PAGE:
Associate Degree or BSN?

  1. 0
    I am trying to decide between an Associates degree Nursing program and a accelerated second degree BSN program. My first Bachelors degree will be in social work (graduating in May).
    What do you all think? Are there jobs for Associate degree nurses? The Associate degree program is so much cheaper than the accelerated BSN program and I would be able to take 2-3 classes as semester as opposed to 5 a semester if I go for the BSN...
  2. 14 Comments so far...

  3. 0
    BSN if it is feasible for you. It may be tough now, but you will be much more competitive during your job search. Many hospitals require a BSN, or for magnet accreditation, gear the majority of their nursing staff to BSN requirements. It'll end up costing you money later anyway.
  4. 0
    BSN. It's getting tough out there for the Associate RNs.
  5. 0
    Quote from akanini
    BSN. It's getting tough out there for the Associate RNs.
    I was wondering if i should go for an associates but Im really not sure
  6. 0
    I'd just go straight for your BSN. I know here in Washington, a lot of clinics and hospitals are requiring BSN's now. A lot of the colleges are encouraging students to work straight towards a BSN.
  7. 0
    BSN. Just do it all at once so you don't have to bridge later.
  8. 0
    GBMC hospital recently started only hiring nurses with BSN degrees.
  9. 0
    I would say do the accelerated BSN. The ADN route may be cheaper, but ultimately I believe you will see you could have spent your time more wisely.
  10. 1
    Go for the BSN. Whatever anyone posts here about ADN's having better clinical preparation, or that the associates degree is a less
    expensive alternative, you are going to have a much tougher time finding a job with an associates degree. I have a BA from a prestigious college, which counts for zip in the deluded world of nursing, and an associates degree from a well respected program in NYC.
    Nurse managers in the hospital where we did our clinicals told me that people in our program were better prepared from the students coming from an Ivy League accelerated BSN program. Our school is theoretically attached to a major health care system here, however priority is given to nurses with a BSN. Our nursing school is named after one of the hospitals in this group. Back in the middle ages that meant you got hired directly out of school and went to work. Not anymore. All the hospitals want Magnet status, and they need BSN nurses to fill the quota to qualify.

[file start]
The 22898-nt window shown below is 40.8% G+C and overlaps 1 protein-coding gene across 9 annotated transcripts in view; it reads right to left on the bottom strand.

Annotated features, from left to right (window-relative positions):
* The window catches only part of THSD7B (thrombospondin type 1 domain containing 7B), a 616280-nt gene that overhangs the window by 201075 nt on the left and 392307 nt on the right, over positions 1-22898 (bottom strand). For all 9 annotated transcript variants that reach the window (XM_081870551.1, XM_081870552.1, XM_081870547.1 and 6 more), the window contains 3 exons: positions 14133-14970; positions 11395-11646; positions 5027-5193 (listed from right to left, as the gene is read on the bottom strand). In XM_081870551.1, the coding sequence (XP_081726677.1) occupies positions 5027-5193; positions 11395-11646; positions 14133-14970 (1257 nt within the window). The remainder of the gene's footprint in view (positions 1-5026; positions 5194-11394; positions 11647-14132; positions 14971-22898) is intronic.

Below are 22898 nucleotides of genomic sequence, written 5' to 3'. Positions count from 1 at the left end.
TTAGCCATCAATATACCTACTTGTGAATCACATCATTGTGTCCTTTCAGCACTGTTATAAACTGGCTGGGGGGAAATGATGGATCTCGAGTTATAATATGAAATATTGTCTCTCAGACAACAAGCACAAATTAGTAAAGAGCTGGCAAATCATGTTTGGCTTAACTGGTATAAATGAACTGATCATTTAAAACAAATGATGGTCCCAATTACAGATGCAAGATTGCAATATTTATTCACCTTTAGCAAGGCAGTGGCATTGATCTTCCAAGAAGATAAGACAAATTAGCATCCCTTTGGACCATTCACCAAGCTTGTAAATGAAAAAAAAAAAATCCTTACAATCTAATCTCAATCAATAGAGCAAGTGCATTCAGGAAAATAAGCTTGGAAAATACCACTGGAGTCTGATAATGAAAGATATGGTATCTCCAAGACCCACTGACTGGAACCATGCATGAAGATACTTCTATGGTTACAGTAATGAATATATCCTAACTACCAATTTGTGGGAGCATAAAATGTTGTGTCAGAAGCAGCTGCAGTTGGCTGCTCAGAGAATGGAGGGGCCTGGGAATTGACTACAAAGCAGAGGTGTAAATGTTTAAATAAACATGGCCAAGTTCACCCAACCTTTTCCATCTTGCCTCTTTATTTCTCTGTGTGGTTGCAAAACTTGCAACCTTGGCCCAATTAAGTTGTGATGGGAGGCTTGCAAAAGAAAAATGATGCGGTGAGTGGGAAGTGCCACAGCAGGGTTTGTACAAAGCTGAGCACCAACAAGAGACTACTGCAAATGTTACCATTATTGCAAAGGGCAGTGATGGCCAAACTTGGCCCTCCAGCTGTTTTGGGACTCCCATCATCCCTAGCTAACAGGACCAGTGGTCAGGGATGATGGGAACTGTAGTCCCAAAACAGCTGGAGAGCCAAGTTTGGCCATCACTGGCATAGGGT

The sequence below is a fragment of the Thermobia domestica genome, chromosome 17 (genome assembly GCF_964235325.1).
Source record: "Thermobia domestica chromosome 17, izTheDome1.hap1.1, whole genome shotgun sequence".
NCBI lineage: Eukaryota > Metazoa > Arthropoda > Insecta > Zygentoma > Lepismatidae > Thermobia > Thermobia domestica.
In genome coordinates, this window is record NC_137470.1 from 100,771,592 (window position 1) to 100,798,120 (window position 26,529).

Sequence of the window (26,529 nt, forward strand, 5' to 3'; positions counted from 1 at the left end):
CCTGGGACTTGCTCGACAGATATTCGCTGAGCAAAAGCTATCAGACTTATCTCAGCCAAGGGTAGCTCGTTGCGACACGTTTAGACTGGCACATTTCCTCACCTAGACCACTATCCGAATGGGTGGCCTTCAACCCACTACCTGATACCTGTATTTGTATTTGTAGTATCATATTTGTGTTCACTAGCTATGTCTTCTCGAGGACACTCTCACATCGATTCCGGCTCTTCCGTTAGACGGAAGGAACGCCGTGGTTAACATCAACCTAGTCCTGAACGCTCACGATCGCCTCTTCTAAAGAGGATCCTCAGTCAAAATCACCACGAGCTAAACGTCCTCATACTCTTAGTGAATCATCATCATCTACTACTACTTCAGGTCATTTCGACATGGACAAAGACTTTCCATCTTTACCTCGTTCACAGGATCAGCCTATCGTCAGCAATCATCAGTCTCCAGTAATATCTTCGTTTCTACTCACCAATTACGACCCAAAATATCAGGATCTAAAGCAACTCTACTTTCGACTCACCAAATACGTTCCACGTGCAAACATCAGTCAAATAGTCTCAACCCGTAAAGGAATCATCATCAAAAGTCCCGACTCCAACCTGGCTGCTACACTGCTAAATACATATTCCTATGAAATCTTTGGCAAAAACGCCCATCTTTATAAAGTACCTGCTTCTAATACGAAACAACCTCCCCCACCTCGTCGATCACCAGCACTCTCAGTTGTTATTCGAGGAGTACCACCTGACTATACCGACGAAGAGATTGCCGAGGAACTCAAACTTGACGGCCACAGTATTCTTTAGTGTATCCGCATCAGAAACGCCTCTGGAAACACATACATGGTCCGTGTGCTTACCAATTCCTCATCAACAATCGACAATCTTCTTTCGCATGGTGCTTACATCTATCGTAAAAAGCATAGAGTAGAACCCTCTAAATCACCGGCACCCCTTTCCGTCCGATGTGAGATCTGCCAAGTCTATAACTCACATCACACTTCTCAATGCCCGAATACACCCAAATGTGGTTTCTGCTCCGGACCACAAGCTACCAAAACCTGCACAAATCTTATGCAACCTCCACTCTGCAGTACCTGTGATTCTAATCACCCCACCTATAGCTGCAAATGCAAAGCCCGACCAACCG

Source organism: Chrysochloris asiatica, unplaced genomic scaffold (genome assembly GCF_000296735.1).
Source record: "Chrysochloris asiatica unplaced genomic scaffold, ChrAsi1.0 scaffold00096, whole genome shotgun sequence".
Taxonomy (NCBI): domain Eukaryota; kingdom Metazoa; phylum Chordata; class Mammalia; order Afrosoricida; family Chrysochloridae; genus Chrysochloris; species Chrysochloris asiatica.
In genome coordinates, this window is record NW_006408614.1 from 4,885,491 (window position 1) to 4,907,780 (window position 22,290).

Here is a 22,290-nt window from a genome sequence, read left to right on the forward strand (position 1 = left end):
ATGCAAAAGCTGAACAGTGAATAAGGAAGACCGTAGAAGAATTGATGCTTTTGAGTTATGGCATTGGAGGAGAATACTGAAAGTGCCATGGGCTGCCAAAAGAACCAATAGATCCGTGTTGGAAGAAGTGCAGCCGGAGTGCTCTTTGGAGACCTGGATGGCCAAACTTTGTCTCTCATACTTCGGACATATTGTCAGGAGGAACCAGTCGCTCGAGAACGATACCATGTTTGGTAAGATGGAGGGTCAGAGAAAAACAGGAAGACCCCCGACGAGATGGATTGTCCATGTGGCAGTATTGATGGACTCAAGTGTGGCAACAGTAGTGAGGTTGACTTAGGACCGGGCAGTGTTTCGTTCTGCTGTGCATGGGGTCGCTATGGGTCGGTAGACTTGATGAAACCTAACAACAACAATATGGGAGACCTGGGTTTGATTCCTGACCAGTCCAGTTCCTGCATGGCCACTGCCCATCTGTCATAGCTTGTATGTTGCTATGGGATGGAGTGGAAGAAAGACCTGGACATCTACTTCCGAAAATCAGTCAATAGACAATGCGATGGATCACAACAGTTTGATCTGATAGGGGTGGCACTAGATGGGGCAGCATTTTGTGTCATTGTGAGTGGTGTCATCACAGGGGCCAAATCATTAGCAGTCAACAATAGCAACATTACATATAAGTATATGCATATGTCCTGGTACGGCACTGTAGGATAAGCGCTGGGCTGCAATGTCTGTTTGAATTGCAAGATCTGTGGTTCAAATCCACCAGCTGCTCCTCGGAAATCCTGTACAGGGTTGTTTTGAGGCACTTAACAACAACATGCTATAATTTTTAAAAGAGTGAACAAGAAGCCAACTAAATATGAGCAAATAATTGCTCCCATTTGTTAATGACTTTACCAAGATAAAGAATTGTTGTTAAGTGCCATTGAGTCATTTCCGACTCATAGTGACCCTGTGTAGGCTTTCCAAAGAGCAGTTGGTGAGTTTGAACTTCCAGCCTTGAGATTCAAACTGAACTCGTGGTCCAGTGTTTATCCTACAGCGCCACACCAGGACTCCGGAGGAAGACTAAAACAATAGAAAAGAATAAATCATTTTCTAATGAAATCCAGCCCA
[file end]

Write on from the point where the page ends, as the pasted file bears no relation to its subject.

The job market is hideous now. It has been a terrible shock after all that I went through in nursing school to find out that I cannot find a job with the degree I have. All around the country associates programs are pumping out new grads, who have limited opportunity of finding work.
    Last edit by scutari212 on Jan 30, '13
    zoe92 likes this.
  11. 0
    Quote from 1 hopeful nurse
    I am trying to decide between an Associates degree Nursing program and a accelerated second degree BSN program. My first Bachelors degree will be in social work (graduating in May).
    What do you all think? Are there jobs for Associate degree nurses? The Associate degree program is so much cheaper than the accelerated BSN program and I would be able to take 2-3 classes as semester as opposed to 5 a semester if I go for the BSN...
    Thanks for posting this and to everyone else for their advice. I am also trying to figure this out for myself and am leaning towards the accelerated BSN.


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